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Construct a measurable set $E\subset [0,1]$ such that for any non-empty open sub-interval $I$ in $[0,1]$, both sets $E\cap I$ and $E^c\cap I$ have positive measure.

[Stein's Hint: For the first part, consider a Cantor-like set of positive measure, and add in each of the intervals that are omitted in the first step of its construction, another Cantor-like set. Continue this procedure indefinitely.]

So I tried using the hint to construct the desired set, but I must be misunderstanding something because I do not think the construction works.


My Thoughts:

I believe the basic idea is that we generate a Cantor-like set $C_1$ by removing repeatedly open intervals of some appropriate length at each stage of the construction starting from $[0,1]$.

Then as said in the hint, at the first step in the construction we removed centrally some open interval $I_1$ from $[0,1]$. Then we generate another Cantor-like set $C_2$ from $I_1$. During the first stage of $C_2$'s construction we removed $I_2$ from $I_1$. Repeat indefinitely...

My problem with this is that during the second stage of the construction of $C_1$, we removed $2$ open intervals, call one of them $\mathcal{I}$, from $[0,1]\setminus I_1$. If we take the union of all these Cantor-like sets, denote it as $E$, then wouldn't $E\cap \mathcal{I}=\emptyset$?

If true, then it seems we would have to apply this to all the open intervals that $C_1$ removes and generate a collection of Cantor-like sets from them. Each of which would need the same procedure done to them.

This doesn't seem correct to me and we may need to define $E$ as the countable union of countable unions of Cantor-like sets.


Any help thinking correctly about this problem would be much appreciated.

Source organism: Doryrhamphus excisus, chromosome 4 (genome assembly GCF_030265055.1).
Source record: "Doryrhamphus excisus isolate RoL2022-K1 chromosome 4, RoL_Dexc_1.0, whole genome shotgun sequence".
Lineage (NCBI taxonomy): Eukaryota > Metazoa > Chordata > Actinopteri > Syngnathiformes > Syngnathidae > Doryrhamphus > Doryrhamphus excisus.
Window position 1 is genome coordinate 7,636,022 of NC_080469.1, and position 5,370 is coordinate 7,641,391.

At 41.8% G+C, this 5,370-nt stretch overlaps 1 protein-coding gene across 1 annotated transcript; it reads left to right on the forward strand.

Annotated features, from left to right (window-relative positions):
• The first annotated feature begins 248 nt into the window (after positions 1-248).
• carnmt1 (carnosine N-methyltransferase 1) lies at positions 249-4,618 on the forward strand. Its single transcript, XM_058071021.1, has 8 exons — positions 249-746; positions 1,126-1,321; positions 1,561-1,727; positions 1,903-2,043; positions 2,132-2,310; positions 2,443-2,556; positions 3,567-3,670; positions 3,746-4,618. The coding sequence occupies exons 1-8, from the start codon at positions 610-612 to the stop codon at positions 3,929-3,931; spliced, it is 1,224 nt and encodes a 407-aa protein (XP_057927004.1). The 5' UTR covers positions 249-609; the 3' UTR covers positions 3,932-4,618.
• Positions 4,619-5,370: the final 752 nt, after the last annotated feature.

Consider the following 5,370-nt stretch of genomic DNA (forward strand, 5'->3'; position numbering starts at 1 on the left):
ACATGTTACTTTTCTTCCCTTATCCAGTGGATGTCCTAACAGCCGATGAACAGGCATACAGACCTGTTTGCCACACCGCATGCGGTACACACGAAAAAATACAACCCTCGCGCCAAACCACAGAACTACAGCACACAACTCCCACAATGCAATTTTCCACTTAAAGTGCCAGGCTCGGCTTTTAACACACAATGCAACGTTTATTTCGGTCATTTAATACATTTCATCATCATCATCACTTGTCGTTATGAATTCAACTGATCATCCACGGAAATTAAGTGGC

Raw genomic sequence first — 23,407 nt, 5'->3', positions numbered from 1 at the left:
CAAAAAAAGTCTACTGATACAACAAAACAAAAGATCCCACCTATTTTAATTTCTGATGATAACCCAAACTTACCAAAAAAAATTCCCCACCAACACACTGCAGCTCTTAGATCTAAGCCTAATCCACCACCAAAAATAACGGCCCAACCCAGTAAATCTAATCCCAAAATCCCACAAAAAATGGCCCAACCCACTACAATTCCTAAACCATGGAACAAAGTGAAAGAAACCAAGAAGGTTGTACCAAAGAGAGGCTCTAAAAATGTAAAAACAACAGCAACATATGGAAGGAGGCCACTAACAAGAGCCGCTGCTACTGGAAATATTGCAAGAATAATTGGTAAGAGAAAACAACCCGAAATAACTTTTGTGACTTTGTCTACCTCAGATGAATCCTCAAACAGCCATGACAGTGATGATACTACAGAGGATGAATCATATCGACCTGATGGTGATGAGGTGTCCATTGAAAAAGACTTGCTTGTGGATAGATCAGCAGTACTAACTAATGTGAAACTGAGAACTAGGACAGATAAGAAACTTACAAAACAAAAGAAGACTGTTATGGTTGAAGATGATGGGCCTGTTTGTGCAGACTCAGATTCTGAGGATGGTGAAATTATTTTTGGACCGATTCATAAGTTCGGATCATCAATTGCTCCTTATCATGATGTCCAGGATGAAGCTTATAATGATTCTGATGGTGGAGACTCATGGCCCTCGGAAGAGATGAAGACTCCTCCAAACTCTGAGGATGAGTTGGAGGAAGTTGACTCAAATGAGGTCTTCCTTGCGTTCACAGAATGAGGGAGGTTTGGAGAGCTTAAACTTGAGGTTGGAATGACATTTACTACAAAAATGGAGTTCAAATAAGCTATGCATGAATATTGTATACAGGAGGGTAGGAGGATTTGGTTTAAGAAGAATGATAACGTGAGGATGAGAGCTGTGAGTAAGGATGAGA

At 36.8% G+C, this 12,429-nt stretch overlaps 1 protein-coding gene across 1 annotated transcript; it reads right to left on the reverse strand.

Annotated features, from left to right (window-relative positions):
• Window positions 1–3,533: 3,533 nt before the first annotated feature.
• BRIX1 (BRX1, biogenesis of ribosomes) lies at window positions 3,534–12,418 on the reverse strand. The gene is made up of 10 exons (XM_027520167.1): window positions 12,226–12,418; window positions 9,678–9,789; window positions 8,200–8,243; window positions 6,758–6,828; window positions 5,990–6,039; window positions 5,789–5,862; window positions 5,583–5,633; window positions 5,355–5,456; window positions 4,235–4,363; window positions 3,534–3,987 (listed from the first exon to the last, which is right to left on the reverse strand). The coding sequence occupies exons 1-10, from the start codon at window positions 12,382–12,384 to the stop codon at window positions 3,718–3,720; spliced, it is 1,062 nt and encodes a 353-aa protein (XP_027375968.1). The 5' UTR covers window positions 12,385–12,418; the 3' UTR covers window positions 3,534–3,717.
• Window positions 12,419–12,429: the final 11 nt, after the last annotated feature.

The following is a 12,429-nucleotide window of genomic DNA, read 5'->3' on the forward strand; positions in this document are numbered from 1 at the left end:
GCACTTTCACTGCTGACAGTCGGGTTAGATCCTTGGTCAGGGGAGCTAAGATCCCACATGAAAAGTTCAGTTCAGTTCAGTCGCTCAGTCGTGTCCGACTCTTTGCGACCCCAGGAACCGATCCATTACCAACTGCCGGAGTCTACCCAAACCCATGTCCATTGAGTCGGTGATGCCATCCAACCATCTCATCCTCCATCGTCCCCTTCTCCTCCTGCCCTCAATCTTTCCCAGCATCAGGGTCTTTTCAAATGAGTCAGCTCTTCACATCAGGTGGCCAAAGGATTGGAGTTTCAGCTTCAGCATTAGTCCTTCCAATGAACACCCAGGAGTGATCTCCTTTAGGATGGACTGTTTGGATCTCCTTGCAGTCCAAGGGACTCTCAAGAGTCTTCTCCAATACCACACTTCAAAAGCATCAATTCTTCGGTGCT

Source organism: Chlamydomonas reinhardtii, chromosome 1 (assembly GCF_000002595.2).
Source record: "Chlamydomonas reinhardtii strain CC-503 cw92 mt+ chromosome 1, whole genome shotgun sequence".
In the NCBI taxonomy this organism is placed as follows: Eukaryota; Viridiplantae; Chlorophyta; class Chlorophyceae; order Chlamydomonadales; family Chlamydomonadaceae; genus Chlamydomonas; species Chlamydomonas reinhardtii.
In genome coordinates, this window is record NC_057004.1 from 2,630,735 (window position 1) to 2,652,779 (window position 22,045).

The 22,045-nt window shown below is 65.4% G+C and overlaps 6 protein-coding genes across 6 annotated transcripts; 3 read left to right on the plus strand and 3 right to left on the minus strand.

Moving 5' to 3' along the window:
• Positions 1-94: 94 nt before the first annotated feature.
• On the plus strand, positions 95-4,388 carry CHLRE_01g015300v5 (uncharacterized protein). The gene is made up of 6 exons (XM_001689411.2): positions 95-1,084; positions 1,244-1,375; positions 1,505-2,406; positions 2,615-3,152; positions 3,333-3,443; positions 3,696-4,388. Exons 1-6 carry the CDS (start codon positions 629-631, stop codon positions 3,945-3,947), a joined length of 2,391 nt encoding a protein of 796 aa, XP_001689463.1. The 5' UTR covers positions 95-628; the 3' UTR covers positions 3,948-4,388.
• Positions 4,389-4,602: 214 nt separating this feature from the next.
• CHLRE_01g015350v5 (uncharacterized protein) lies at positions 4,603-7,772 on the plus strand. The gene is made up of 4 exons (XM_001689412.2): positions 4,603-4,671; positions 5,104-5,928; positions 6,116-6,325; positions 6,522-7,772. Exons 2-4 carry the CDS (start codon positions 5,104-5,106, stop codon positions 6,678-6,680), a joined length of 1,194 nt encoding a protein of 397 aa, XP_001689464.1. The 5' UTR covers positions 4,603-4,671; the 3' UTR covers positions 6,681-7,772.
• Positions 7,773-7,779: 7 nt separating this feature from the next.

Note: It's proven (I've proved) that the Cantor-like sets Stein is talking about have positive measure (Exercise 4 in Stein).

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marked as duplicate by Tim kinsella, Community Feb 17 at 10:50

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I typed this up a while ago -- I hope it helps.

First I claim that if $I\subset \mathbb{R}$ is any nonempty open interval, there exists a closed set $S\subset I$ such that $S$ has positive Lebesgue measure and $S$ has empty interior. For instance we may construct a "fat Cantor set" (sometimes called a "thick Cantor set" or a "Smith-Voltera Cantor set") inside the interval. Doing the same construction inside any open interval $J\subset I-S$ we may find another closed set, $T$, with positive measure and empty interior such that $S\cap T=\emptyset$.

Now the set of "rational intervals" (that is, intervals with rational center and rational radius) is countable. Thus we may enumerate them: $I_1, I_2, I_3,...$. Now, as above, we may find a pair of closed disjoint positive-measure empty-interior sets $$S_1,~~T_1\subset I_1.$$ Now $ I_2- S_1-T_1$ contains a nonempty open interval $J_2$ since $S_1,T_1$ are closed and their union cannot be $I_2$ since $S_1\cup T_1$ has empty interior, since $S_1$ and $T_1$ have empty interior. By working inside $J_2$, we may find closed sets $S_2, T_2\subset I_2$ with positive measure and empty interior and such that $S_1,T_1,S_2,T_2$ are pairwise disjoint. Then working inside an open interval in $$I_3- S_1-T_1-S_2-T_2$$ we may find closed sets $S_3, T_3\subset I_3$ with positive measure and empty interior and such that $S_1,T_1,S_2,T_2, S_3, T_3$ are pairwise disjoint. Continuing in this way we get a sequence of pairwise disjoint sets with positive measure $$S_1, T_1, S_2, T_2,S_3,T_3,...$$ such that every rational interval contains one (in fact infinitely many) of the pairs $S_j, T_j$.

Now set $E:= \cup_{k=1}^\infty S_k$ and let $I$ be an arbitrary nonempty interval of positive length. Then $I$ contains a rational interval, and therefore $I$ contains a pair $S_j, T_j$. Then since $E\cap T_j=\emptyset$ and $S_j\subset E$, we have

$$T_j\subset I-E \subset I-S_j.$$ Therefore

$$0<\mu(T_j)<\mu(I-E)\leq \mu (I-S_j)= \mu (I)-\mu(S_j) <\mu(I).$$ where in the first and last inequalities we used the fact that the sets $S_j, T_j$ have positive measure, and in the equality we used the fact that $S_j\subset I$. We have proved that $E$ possesses the property.

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